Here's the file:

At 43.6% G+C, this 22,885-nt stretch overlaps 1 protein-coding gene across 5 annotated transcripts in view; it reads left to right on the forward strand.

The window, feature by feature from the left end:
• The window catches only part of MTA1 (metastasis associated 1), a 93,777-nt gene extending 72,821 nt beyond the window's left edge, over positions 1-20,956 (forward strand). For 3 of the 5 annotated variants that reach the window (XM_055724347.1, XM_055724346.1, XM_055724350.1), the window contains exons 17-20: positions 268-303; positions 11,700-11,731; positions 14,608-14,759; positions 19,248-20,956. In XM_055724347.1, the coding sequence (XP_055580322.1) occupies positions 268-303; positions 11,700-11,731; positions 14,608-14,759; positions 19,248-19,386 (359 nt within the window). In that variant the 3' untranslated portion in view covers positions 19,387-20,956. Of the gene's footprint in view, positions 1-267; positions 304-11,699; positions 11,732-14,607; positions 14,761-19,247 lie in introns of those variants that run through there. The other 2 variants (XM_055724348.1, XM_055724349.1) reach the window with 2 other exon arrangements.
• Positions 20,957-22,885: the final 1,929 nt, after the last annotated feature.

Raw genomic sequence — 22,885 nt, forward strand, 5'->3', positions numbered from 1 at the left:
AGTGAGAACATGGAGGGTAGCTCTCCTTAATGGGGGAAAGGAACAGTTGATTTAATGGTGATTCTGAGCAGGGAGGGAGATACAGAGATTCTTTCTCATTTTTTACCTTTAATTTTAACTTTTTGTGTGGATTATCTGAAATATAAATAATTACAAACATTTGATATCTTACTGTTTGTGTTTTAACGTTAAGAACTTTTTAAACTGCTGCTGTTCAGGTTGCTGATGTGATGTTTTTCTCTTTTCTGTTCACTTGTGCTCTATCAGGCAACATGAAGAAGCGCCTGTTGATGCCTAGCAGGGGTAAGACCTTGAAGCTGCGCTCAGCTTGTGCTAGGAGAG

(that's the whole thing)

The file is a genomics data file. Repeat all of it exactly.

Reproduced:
At 43.6% G+C, this 22,885-nt stretch overlaps 1 protein-coding gene across 5 annotated transcripts in view; it reads left to right on the forward strand.

The window, feature by feature from the left end:
• The window catches only part of MTA1 (metastasis associated 1), a 93,777-nt gene extending 72,821 nt beyond the window's left edge, over positions 1-20,956 (forward strand). For 3 of the 5 annotated variants that reach the window (XM_055724347.1, XM_055724346.1, XM_055724350.1), the window contains exons 17-20: positions 268-303; positions 11,700-11,731; positions 14,608-14,759; positions 19,248-20,956. In XM_055724347.1, the coding sequence (XP_055580322.1) occupies positions 268-303; positions 11,700-11,731; positions 14,608-14,759; positions 19,248-19,386 (359 nt within the window). In that variant the 3' untranslated portion in view covers positions 19,387-20,956. Of the gene's footprint in view, positions 1-267; positions 304-11,699; positions 11,732-14,607; positions 14,761-19,247 lie in introns of those variants that run through there. The other 2 variants (XM_055724348.1, XM_055724349.1) reach the window with 2 other exon arrangements.
• Positions 20,957-22,885: the final 1,929 nt, after the last annotated feature.

Raw genomic sequence — 22,885 nt, forward strand, 5'->3', positions numbered from 1 at the left:
AGTGAGAACATGGAGGGTAGCTCTCCTTAATGGGGGAAAGGAACAGTTGATTTAATGGTGATTCTGAGCAGGGAGGGAGATACAGAGATTCTTTCTCATTTTTTACCTTTAATTTTAACTTTTTGTGTGGATTATCTGAAATATAAATAATTACAAACATTTGATATCTTACTGTTTGTGTTTTAACGTTAAGAACTTTTTAAACTGCTGCTGTTCAGGTTGCTGATGTGATGTTTTTCTCTTTTCTGTTCACTTGTGCTCTATCAGGCAACATGAAGAAGCGCCTGTTGATGCCTAGCAGGGGTAAGACCTTGAAGCTGCGCTCAGCTTGTGCTAGGAGAG